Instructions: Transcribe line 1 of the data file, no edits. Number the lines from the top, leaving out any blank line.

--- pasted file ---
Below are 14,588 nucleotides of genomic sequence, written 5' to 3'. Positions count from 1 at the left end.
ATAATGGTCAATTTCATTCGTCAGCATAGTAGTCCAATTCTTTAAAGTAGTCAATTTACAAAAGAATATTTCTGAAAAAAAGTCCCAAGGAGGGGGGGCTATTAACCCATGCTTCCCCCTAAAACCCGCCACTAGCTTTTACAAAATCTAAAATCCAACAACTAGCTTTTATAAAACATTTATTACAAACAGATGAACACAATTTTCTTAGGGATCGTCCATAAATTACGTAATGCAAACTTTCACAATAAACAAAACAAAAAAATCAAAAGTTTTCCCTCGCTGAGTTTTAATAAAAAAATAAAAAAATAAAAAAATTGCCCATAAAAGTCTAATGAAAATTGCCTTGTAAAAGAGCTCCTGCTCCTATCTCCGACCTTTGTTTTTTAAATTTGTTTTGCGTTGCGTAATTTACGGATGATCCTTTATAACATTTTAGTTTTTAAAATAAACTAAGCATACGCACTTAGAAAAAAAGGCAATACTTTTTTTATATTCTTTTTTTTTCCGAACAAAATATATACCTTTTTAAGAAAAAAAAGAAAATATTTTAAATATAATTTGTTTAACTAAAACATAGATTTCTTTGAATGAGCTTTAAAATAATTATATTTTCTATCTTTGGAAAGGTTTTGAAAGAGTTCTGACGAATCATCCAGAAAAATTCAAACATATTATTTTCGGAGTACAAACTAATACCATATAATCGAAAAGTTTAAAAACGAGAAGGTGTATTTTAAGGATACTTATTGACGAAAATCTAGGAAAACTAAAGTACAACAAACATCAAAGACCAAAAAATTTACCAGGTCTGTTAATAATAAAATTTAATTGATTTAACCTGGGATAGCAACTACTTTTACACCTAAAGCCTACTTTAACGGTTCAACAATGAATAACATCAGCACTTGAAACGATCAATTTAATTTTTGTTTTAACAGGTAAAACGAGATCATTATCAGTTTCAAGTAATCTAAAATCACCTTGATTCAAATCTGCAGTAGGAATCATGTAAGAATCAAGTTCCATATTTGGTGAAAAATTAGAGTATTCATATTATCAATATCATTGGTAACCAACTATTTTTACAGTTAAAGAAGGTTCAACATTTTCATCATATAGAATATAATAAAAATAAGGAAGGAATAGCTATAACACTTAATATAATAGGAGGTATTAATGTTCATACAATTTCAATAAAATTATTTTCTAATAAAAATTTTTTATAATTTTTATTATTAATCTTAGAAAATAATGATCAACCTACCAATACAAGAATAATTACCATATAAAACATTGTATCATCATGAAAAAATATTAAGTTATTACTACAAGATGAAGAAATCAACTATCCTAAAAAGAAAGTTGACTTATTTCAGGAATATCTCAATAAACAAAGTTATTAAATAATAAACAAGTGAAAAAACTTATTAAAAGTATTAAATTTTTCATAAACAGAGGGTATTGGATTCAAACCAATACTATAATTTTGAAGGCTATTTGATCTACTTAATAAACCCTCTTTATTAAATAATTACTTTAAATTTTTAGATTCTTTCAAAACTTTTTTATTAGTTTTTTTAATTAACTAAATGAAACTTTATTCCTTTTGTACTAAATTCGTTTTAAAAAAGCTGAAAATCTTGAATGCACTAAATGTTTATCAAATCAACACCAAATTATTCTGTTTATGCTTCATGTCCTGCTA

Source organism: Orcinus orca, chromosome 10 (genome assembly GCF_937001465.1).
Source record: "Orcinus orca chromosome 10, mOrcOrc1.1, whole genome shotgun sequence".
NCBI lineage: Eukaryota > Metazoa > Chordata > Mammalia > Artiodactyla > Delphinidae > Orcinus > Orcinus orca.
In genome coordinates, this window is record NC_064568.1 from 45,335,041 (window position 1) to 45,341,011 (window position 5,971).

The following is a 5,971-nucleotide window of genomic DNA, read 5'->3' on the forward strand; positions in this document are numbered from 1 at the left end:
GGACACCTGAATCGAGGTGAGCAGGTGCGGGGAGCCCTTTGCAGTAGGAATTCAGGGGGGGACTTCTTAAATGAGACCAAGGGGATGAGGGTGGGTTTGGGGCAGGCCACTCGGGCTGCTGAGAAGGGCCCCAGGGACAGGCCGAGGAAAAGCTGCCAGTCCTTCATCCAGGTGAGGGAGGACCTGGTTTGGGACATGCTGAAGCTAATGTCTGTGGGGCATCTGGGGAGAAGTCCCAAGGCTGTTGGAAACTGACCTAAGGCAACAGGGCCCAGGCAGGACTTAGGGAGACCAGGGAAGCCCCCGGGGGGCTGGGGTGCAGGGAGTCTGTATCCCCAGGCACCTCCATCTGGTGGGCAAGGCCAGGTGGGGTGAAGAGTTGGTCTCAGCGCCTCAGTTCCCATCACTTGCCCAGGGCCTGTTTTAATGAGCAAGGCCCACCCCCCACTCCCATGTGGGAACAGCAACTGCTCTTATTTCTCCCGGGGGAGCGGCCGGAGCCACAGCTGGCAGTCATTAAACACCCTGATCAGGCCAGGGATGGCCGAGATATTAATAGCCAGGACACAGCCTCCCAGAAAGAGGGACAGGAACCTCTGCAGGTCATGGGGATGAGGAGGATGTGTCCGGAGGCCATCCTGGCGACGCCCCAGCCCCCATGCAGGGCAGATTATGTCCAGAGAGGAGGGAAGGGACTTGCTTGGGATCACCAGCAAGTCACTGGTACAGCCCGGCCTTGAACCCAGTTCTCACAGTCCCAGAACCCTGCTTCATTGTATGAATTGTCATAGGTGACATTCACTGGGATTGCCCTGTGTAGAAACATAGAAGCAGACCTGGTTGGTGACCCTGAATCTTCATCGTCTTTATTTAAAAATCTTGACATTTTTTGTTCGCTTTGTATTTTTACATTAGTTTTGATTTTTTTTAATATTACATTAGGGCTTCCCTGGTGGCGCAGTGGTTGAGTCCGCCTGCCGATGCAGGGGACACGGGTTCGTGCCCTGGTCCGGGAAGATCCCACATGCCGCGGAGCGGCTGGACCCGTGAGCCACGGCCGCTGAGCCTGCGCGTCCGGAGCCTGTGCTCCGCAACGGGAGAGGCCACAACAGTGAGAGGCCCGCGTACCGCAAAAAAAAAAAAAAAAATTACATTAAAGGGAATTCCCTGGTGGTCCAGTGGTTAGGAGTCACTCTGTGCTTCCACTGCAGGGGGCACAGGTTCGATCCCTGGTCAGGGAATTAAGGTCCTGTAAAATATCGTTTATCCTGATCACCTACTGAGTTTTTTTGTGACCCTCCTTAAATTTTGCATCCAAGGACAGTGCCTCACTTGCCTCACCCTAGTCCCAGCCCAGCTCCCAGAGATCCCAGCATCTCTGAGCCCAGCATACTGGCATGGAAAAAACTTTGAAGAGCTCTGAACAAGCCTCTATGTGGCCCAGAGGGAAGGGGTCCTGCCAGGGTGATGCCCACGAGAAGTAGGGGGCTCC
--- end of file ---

Below are 14,588 nucleotides of genomic sequence, written 5' to 3'. Positions count from 1 at the left end.